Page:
He comes up later (as "Gradjansev") in a Feb. 10, 1938 letter written to Harriet Moore of the American Russian Institute about asking Moore and Grajdanzev to write a "rejoinder" to an article to be published in Pacific Affairs by economist L. E. Hubbard (misidentified at times as "L.M. Hubbard") that was critical of the Soviet Union. (This is the article, entitled "A Capitalist Appraisal of the Soviet Union.") Originally Lattimore wanted the Soviet economist, V. E. Motylev, who had protested the Hubbard article to write a rejoinder, but evidently Motylev wasn't willing. So Moore and Grajdanzev were approached to write "the most penetrating and masterly rejoinder that can possibly be produced."

Lattimore stated that a rejoinder hadn't been published, but that an article entitled "The Rate of Growth in the Soviet Union" was published in response to Hubbard's article. That article, written by "Andrew W. Canniff," is hereLattimore noted that "Canniff" was a pseudonym (and the front matter to the issue of Pacific Affairs identifies the name as a pseudonym),* but he wasn't sure if it was a pseudonym for Moore and Grajdanzev. The Senator questioning Lattimore suggested that Moore was a Communist at the time in question, though Lattimore denied knowing any information about this at that time.

They go on to discuss Grajdanzev ("Gradjansev") for a bit:
Senator FERGUSON. Who was the gentleman there, Gradjansev?

Mr. LATTIMORE. The other was Mr. Gradjansev, who was a White Russian.

Mr. MORRIS. Do you know whether that is the same Mr. Gradjansev who was dismissed from General MacArthur's headquarters for left wing activity?

Mr. LATTIMORE. I did not know that he was dismissed for left wing activity. I know he worked for a while under SCAP.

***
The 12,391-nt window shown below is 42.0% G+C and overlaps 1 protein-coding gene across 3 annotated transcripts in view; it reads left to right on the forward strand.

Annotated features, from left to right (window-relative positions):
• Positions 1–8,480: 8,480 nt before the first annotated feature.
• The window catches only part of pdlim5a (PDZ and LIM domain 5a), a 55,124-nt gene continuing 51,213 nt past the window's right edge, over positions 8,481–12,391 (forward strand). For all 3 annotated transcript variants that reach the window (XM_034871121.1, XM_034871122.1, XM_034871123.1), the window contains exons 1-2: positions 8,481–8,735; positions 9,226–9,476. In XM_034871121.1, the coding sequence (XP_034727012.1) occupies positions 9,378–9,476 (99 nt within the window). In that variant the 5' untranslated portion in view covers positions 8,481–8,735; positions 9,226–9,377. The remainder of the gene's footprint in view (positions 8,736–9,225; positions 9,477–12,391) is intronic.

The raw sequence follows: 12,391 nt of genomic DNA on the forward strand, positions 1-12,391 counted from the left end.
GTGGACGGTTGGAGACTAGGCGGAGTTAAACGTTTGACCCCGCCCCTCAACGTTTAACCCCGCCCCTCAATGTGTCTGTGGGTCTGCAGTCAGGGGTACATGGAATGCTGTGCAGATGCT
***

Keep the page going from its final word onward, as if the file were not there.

Mr. MORRIS. Did you know he was dismissed?

Mr. LATTIMORE. Yes; I knew he was dismissed.

Mr. MORRIS. What reason did you believe was the cause of his dismissal?
Mr. LATTIMORE. The reason I heard was that he had given some cigarettes to some Japanese. He was a man who didn't smoke, and he used his cigarette ration to give to some Japanese who were doing some economic work for him, and this was considered, I believe, to be black-marketeering.
This story is slightly different from the one given by Holland (mentioned here) about Grajdanzev selling liquor on the black market to pay his research assistants. Both stories, though, suggest the kind of close observation he was under--as Masuda described it, Grajdanzev was being tailed for some reason.

Lattimore goes on to say that, given the description of "Canniff" in Pacific Affairs as someone who was "studying the agricultural economics of both the Soviet Union and Manchuria," Canniff "was probably Mr. Gradjansev."

Grajdanzev's name (spelled properly this time) comes up again in a 1940 letter from Lattimore to Frederick V. Field that is discussed during Lattimore's testimony. In the letter, Lattimore recalls recommending Grajdanzev to S. Taylor Ostrander (whom Lattimore describes as being connected with the Defense Advisory Commission), who needed "an economist competent to deal with Japanese wartime fiscal policies." "I pointed out that for his purposes the fact that Grajdanzev does not yet have his citizenship might be a barrier, but he told me that in some cases they proceed by appointing someone to a general job, with salary allowances for taking on assistants for such purposes as this."

Going back to the "penetrating and masterly rejoinder," Lattimore says that at the time, he had "no reason to suppose that Harriet Moore was Communist, and I had no reason whatever to suppose that Grajdanzev was Communist, or pro-Communist." (Which makes me wonder if Lattimore is implying that he now thinks Grajdanzev is at least pro-Communist. Unfortunately I don't think he ever answers my question.)

One more time that Grajdanzev comes up in the questioning of Lattimore is when the senators present a translation Grajdanzev did of a Soviet newspaper article praising an article that Lattimore wrote about Soviet treatment of national minorities. Special Counsel Morris asks Lattimore (somewhat sarcastically, I suspect) if it was Grajdanzev's regular practice to forward to Lattimore "favorable references in the Soviet press."  Lattimore's response is that, "as a friend of mine, if he ran across something that would interest me he would send it to me."

Finally, there is Exhibit No. 566-G, which is a 1938 letter from Lattimore to Grajdanzev. It's mostly about Lattimore's response to Grajdanzev's views on the progress of the war in Europe, but Lattimore starts off by writing about what appears to be Grajdanzev's attempts to get US citizenship: